I hope that everyone can occasionally crew on race committee marker boat for the race committee. This is different than the race committee boat where they have to set flags, check in boats, start the race, and record the finish times, while the marker boat is much different. Here is what I saw and why I think you may be interested volunteering on the marker boat.
There are four distinct phases for crewing on the race committee marker boat. The four steps are: 1) planning the course, 2) setting the anchors for the two race markers, 3) watching and critiquing the boats during the race, and 4) picking up markers.
Step one included a lot of experienced individuals providing input into the wind direction, weather forecast, expected wind changes into the decisions on the ultimate course. Current winds were between 60 (NE) and 90 (E) and forecasted to change. We settled on 70degrees. The forecast was for increasing winds through the evening and no bad weather on the radar for the next few hours. Therefore, we opted for a course of four legs versus two legs and the legs length of .9 mile distance. (4 x .9 = 3.6 mile course)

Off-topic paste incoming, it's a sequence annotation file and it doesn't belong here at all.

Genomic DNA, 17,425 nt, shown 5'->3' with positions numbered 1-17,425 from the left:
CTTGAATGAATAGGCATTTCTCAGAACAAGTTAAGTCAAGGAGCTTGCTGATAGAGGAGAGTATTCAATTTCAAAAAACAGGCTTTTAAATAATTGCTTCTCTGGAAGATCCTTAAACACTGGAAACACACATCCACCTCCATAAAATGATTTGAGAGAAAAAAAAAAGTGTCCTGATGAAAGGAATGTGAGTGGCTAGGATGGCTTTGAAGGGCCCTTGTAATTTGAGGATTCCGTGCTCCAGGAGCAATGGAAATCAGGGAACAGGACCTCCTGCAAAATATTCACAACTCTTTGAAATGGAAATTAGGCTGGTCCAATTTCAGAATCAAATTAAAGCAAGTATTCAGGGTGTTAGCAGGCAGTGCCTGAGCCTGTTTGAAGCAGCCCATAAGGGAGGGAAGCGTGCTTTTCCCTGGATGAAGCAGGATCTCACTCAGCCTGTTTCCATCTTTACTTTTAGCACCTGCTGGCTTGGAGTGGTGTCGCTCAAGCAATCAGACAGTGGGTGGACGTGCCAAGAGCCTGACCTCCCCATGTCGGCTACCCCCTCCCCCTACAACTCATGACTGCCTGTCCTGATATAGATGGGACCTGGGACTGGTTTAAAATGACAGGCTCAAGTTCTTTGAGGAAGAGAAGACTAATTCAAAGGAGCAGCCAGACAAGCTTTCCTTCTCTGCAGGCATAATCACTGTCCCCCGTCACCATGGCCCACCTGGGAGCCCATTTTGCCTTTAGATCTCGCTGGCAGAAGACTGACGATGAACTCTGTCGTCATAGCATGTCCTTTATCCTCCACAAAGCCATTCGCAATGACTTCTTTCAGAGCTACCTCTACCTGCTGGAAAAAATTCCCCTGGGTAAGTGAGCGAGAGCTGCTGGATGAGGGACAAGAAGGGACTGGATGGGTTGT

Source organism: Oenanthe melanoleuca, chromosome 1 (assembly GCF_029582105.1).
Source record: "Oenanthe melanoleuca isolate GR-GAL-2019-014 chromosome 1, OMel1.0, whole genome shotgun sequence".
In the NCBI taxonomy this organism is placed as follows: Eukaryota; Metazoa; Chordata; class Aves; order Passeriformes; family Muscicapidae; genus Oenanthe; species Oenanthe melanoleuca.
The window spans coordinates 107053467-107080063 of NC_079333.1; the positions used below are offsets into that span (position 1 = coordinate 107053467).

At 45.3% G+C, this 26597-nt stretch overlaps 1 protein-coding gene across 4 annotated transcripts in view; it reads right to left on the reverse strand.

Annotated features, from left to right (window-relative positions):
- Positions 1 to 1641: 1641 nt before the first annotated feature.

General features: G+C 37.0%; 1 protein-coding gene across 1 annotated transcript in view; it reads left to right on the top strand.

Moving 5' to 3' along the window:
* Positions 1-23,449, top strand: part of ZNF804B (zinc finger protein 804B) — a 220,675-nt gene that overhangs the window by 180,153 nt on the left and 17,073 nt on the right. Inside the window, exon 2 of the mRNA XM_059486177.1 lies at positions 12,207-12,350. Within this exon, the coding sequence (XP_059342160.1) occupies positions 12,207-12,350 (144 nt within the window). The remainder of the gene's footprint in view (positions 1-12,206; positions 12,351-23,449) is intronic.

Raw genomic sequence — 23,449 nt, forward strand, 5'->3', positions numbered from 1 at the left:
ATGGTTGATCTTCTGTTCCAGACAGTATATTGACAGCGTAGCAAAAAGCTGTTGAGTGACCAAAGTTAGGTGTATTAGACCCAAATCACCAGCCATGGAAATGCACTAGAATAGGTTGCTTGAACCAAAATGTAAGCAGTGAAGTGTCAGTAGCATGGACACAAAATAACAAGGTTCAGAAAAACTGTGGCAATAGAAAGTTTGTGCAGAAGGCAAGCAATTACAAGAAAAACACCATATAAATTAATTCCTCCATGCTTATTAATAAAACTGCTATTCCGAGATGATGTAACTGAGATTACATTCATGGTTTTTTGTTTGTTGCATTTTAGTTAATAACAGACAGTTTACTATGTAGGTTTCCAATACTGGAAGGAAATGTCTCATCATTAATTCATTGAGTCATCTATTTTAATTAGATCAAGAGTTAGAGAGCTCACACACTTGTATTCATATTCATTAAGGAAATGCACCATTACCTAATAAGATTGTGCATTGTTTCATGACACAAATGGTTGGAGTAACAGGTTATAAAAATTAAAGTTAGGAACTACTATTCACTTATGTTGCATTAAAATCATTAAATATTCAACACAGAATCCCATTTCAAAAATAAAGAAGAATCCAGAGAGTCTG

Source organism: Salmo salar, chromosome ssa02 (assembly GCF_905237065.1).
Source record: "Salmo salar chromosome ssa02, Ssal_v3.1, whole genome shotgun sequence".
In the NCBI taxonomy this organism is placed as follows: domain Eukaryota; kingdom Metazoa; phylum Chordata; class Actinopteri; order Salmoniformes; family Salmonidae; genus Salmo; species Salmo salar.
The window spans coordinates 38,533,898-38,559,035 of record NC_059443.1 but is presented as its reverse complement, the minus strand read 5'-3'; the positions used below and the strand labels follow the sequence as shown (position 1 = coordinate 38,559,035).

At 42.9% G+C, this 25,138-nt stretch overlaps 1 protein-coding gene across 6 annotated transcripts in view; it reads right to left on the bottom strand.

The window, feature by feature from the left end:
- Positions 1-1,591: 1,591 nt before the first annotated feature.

Now that the decisions were made, we were on to our second step of placing the markers. We motored 70degrees directly into the wind and placed our windward marker at .9 miles from the race committee boat. Then we needed to place the start/finish buoy 90 degrees port of the race committee starting boat.
Thirdly, we enjoyed and critiqued the race. Doug, who has been racing for years, knew when they were going to tack, and who would have trouble with the spinnakers. Unlike the race committee, which is very busy at the start of a race, the marker boat is free to watch and take photos during the entire race. I took photos and remembered how cool it was to receive race pictures by other volunteers.
Lastly, we picked up the markers and packed them away. I really enjoyed my leisure trip out on the race marker boat and thought you should know.